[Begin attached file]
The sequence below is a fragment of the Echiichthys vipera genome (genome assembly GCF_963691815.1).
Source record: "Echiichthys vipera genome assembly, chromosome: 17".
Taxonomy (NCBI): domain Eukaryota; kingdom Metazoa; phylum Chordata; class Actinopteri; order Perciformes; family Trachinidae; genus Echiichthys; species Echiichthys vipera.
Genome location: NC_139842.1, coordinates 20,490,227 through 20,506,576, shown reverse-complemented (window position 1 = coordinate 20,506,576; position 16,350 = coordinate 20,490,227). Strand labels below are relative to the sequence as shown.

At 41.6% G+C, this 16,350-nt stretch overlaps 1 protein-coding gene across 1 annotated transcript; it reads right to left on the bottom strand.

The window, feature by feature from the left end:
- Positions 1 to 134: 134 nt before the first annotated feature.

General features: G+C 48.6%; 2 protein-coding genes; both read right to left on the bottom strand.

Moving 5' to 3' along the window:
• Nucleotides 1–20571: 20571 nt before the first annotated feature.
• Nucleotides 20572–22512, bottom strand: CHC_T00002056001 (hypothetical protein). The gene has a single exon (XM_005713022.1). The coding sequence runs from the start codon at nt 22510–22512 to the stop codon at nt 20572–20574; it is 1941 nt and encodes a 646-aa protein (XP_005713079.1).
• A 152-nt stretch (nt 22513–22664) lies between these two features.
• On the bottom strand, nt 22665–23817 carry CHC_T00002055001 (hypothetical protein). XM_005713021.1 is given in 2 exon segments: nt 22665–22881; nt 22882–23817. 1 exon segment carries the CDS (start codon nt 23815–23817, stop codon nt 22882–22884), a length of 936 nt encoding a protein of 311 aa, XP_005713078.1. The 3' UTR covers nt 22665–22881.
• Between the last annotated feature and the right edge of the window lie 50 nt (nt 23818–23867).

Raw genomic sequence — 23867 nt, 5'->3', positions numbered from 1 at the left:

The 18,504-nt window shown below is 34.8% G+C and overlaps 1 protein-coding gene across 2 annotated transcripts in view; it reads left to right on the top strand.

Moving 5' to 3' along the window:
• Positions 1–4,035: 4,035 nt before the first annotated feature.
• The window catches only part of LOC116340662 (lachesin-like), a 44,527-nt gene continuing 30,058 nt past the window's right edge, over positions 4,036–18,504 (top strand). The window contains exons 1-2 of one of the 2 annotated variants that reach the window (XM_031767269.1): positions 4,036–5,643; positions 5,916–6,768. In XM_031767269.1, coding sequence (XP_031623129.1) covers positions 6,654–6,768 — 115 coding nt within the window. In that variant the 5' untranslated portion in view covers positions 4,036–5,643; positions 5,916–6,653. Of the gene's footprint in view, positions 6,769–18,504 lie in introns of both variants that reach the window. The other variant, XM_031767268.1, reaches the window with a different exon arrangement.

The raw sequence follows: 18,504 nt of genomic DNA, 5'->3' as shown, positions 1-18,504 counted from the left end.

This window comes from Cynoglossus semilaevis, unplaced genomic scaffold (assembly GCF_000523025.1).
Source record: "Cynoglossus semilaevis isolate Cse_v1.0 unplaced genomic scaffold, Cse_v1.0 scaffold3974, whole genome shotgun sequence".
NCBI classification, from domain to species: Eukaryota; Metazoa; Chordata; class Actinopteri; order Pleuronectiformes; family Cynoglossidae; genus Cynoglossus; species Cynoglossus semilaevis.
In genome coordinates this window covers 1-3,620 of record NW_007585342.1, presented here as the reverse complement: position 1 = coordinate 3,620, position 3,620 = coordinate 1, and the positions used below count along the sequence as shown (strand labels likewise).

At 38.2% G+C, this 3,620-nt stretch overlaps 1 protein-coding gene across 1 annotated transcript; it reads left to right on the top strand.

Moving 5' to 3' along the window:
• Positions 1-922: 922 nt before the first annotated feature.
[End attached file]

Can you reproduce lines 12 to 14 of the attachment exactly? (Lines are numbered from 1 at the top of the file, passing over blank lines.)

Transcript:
• A 152-nt stretch (nt 22513–22664) lies between these two features.
• On the bottom strand, nt 22665–23817 carry CHC_T00002055001 (hypothetical protein). XM_005713021.1 is given in 2 exon segments: nt 22665–22881; nt 22882–23817. 1 exon segment carries the CDS (start codon nt 23815–23817, stop codon nt 22882–22884), a length of 936 nt encoding a protein of 311 aa, XP_005713078.1. The 3' UTR covers nt 22665–22881.
• Between the last annotated feature and the right edge of the window lie 50 nt (nt 23818–23867).